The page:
(From “ Dead Man's Rock.") A WEEK had passed and I was standing with Claire beside Tom's grave. We had met and spoken at the funeral, but some restraint had lain upon our tongues. For myself, I was still as one who had sold his brother for a price, and Claire had forborne from questioning my grief.

The coroner's jury had brought in a verdict of “Murder by a certain person unknown,” and now the police were occupied in following such clues as I could give them. All the daily papers assigned robbery as the motive, and the disappearance of Tom's watch-chain gave plausibility to the theory. But I knew too well why that chain had disappeared, and even in my grief found consolation in the thought of Colliver's impotent rage when he should come to examine his prize. I had described the face and figure of my enemy and had even identified him with the long-missing sailor Georgio Rhodojani, so that they promised to lay hands on him in a very short space. But the public knew nothing of this. The only effect of the newspapers' version of the murder was to send the town crowding in greater numbers than ever to see the dead man's play.

Since the first night of “Francesca,” Claire and I had only met by Tom's bedside and at his funeral. But as I entered the gloomy cemetery that afternoon I spied a figure draped in black beside the yet unsettled mound, and as I drew near knew it to be Claire.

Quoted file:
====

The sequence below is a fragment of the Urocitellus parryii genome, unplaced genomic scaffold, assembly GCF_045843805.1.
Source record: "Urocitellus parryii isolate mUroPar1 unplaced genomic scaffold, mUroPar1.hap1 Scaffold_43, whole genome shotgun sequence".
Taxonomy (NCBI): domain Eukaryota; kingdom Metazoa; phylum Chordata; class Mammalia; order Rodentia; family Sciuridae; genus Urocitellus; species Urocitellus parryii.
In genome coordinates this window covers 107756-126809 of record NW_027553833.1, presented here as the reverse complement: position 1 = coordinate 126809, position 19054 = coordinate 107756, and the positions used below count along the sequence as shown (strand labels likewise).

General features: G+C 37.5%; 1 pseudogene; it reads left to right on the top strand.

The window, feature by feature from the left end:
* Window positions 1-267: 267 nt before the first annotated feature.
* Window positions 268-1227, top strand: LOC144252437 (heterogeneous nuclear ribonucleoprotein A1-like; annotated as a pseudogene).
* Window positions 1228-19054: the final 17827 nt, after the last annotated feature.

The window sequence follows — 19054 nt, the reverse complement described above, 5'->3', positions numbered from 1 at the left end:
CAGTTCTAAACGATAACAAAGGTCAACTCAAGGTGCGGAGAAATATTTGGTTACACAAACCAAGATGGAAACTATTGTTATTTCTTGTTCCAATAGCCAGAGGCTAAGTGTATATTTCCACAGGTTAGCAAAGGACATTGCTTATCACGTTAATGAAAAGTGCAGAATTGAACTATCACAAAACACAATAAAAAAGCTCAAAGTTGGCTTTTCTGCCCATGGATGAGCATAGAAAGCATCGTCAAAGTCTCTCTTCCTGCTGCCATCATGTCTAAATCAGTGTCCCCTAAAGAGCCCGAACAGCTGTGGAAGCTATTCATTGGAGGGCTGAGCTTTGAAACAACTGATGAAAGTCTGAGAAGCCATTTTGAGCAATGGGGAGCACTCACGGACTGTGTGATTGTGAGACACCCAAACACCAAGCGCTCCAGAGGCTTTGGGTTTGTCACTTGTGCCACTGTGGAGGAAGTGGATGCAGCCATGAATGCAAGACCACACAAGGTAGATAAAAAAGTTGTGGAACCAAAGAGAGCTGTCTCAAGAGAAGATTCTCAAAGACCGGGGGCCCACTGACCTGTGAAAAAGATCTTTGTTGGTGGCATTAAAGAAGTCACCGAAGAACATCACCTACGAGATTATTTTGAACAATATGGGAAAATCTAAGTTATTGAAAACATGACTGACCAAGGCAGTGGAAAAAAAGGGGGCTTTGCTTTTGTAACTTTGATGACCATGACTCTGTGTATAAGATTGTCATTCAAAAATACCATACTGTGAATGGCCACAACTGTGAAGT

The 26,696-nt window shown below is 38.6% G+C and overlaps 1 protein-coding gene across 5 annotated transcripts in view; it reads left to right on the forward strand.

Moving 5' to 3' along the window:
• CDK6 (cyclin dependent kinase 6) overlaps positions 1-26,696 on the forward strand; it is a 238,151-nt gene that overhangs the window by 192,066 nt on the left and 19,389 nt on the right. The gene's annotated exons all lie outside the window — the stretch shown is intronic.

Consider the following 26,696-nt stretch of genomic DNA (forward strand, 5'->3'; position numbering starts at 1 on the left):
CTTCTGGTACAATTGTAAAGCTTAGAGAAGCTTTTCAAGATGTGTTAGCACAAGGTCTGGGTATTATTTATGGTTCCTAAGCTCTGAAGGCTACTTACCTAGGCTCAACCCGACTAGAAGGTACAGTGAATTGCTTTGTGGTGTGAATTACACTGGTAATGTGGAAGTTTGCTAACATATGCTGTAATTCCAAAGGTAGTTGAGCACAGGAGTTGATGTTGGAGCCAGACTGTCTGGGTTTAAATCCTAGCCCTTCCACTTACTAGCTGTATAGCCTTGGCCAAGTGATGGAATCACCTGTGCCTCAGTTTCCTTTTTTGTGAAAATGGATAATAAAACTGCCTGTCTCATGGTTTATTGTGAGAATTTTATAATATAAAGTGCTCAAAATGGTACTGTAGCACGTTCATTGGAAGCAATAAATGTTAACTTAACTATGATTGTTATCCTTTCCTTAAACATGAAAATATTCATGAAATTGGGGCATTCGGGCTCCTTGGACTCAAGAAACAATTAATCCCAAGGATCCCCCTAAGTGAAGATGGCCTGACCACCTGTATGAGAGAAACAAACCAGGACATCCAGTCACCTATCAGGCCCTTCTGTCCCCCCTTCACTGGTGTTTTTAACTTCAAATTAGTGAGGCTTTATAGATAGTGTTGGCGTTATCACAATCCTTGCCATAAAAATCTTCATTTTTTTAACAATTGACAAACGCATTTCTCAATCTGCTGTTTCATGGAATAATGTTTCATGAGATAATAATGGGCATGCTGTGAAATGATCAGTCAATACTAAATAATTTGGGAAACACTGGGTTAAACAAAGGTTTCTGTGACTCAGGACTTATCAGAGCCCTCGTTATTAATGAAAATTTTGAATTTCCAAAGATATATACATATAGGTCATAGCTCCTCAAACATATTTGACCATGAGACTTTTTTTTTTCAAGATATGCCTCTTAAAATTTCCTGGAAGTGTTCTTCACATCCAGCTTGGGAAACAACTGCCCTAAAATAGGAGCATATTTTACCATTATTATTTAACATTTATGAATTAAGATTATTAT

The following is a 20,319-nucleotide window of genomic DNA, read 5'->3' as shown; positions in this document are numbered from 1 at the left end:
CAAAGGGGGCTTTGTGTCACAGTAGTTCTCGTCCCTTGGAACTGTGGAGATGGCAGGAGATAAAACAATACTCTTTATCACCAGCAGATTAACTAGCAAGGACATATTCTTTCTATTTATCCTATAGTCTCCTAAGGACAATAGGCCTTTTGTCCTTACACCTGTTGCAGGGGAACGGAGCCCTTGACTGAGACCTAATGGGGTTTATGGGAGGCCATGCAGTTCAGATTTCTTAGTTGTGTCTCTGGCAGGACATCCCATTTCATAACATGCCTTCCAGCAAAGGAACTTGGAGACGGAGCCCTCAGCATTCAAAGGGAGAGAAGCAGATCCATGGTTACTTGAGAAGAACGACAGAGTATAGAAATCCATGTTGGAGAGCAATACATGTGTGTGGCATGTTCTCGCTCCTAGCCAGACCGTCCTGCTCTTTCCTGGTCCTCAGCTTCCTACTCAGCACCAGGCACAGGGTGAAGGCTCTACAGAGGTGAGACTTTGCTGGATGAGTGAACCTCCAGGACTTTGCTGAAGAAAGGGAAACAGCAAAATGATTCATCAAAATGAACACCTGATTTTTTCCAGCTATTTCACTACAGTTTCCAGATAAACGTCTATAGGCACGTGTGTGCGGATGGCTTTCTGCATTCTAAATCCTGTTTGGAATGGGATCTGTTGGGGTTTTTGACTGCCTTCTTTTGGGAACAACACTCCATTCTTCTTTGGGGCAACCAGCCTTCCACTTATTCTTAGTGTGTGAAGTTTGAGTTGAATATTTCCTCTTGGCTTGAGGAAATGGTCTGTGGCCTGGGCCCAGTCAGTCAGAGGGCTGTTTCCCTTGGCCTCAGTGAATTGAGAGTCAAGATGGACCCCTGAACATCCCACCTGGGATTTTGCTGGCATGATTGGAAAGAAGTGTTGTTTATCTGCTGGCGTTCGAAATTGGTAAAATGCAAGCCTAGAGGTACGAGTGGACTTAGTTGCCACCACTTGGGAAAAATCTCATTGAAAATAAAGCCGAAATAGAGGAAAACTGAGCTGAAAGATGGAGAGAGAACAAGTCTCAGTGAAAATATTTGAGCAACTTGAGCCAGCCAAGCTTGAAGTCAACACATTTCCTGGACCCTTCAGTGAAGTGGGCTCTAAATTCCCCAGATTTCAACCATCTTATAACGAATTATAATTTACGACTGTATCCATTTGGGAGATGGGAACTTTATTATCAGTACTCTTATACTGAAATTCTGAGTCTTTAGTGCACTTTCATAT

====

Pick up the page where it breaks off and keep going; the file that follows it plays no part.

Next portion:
So we stood there facing one another for a full minute, at a loss for words. A wreath of immortelles lay upon the grave. In my heart I thanked her for the gift, but could not speak. It seemed as though the hillock that parted us were some impassable barrier to words. Had I but guessed the truth I should have known that, unseen and unsuspected, across that foot or two of turf was stretched a gulf we were never more to cross: between our lives lay the body of my friend; and not his only, but many a pallid corpse that with its mute lips cursed our lores.

Presently Claire raised her head and spoke.

“Jasper, you have much to forgive me, and I hardly dare ask your forgiveness. It is too late to ask forgiveness of a dead man, but could he hear now I would entreat him to pardon the folly that wrought this cruel mistake."

“Claire, you could not know. How was it possible to

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“That is true, but it is no less cruel. And I deceived you. Can you ever forgive ?”.

“Forgive! forgive what? That I found my love peerless among women? Oh, Claire, Claire, “forgive'?